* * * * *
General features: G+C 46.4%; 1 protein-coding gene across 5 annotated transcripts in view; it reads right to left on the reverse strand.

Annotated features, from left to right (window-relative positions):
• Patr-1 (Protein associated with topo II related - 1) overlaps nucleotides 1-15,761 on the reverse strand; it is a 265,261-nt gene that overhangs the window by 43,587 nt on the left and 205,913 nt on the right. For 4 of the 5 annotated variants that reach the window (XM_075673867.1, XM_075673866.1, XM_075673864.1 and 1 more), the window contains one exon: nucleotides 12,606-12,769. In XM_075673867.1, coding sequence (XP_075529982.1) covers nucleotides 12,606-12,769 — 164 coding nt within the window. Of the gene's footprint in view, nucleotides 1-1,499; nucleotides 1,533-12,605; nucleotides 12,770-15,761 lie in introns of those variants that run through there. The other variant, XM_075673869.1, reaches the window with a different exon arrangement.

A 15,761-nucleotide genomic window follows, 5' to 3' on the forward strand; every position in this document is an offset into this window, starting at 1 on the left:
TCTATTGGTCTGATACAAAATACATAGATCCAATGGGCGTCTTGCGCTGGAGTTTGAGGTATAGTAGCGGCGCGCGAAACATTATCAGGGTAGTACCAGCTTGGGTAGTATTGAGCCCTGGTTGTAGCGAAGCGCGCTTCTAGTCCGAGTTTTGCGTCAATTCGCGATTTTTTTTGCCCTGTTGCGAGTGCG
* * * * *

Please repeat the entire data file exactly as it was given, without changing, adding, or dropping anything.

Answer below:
General features: G+C 46.4%; 1 protein-coding gene across 5 annotated transcripts in view; it reads right to left on the reverse strand.

Annotated features, from left to right (window-relative positions):
• Patr-1 (Protein associated with topo II related - 1) overlaps nucleotides 1-15,761 on the reverse strand; it is a 265,261-nt gene that overhangs the window by 43,587 nt on the left and 205,913 nt on the right. For 4 of the 5 annotated variants that reach the window (XM_075673867.1, XM_075673866.1, XM_075673864.1 and 1 more), the window contains one exon: nucleotides 12,606-12,769. In XM_075673867.1, coding sequence (XP_075529982.1) covers nucleotides 12,606-12,769 — 164 coding nt within the window. Of the gene's footprint in view, nucleotides 1-1,499; nucleotides 1,533-12,605; nucleotides 12,770-15,761 lie in introns of those variants that run through there. The other variant, XM_075673869.1, reaches the window with a different exon arrangement.

A 15,761-nucleotide genomic window follows, 5' to 3' on the forward strand; every position in this document is an offset into this window, starting at 1 on the left:
TCTATTGGTCTGATACAAAATACATAGATCCAATGGGCGTCTTGCGCTGGAGTTTGAGGTATAGTAGCGGCGCGCGAAACATTATCAGGGTAGTACCAGCTTGGGTAGTATTGAGCCCTGGTTGTAGCGAAGCGCGCTTCTAGTCCGAGTTTTGCGTCAATTCGCGATTTTTTTTGCCCTGTTGCGAGTGCG